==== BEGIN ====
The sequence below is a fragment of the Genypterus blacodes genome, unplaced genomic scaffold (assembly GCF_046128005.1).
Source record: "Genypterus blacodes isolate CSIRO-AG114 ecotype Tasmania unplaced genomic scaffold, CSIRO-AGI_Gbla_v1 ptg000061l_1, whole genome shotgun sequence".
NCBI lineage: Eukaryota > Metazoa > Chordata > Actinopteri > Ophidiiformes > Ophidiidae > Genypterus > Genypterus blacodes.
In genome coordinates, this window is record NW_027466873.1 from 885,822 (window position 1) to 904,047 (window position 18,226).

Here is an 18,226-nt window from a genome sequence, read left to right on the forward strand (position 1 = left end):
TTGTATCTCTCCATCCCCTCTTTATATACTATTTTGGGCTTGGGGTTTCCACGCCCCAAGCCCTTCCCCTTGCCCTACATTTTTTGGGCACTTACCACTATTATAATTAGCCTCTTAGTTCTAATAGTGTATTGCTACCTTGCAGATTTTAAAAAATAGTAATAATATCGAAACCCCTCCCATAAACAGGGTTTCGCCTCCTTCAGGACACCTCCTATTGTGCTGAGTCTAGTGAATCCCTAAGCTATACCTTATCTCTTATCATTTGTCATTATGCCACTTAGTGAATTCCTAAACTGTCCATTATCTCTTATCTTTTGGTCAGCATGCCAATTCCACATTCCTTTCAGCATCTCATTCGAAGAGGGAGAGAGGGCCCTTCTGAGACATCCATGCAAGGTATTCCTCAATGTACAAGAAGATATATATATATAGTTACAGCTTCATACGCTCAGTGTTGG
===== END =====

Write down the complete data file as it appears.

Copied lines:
The sequence below is a fragment of the Genypterus blacodes genome, unplaced genomic scaffold (assembly GCF_046128005.1).
Source record: "Genypterus blacodes isolate CSIRO-AG114 ecotype Tasmania unplaced genomic scaffold, CSIRO-AGI_Gbla_v1 ptg000061l_1, whole genome shotgun sequence".
NCBI lineage: Eukaryota > Metazoa > Chordata > Actinopteri > Ophidiiformes > Ophidiidae > Genypterus > Genypterus blacodes.
In genome coordinates, this window is record NW_027466873.1 from 885,822 (window position 1) to 904,047 (window position 18,226).

Here is an 18,226-nt window from a genome sequence, read left to right on the forward strand (position 1 = left end):
TTGTATCTCTCCATCCCCTCTTTATATACTATTTTGGGCTTGGGGTTTCCACGCCCCAAGCCCTTCCCCTTGCCCTACATTTTTTGGGCACTTACCACTATTATAATTAGCCTCTTAGTTCTAATAGTGTATTGCTACCTTGCAGATTTTAAAAAATAGTAATAATATCGAAACCCCTCCCATAAACAGGGTTTCGCCTCCTTCAGGACACCTCCTATTGTGCTGAGTCTAGTGAATCCCTAAGCTATACCTTATCTCTTATCATTTGTCATTATGCCACTTAGTGAATTCCTAAACTGTCCATTATCTCTTATCTTTTGGTCAGCATGCCAATTCCACATTCCTTTCAGCATCTCATTCGAAGAGGGAGAGAGGGCCCTTCTGAGACATCCATGCAAGGTATTCCTCAATGTACAAGAAGATATATATATATAGTTACAGCTTCATACGCTCAGTGTTGG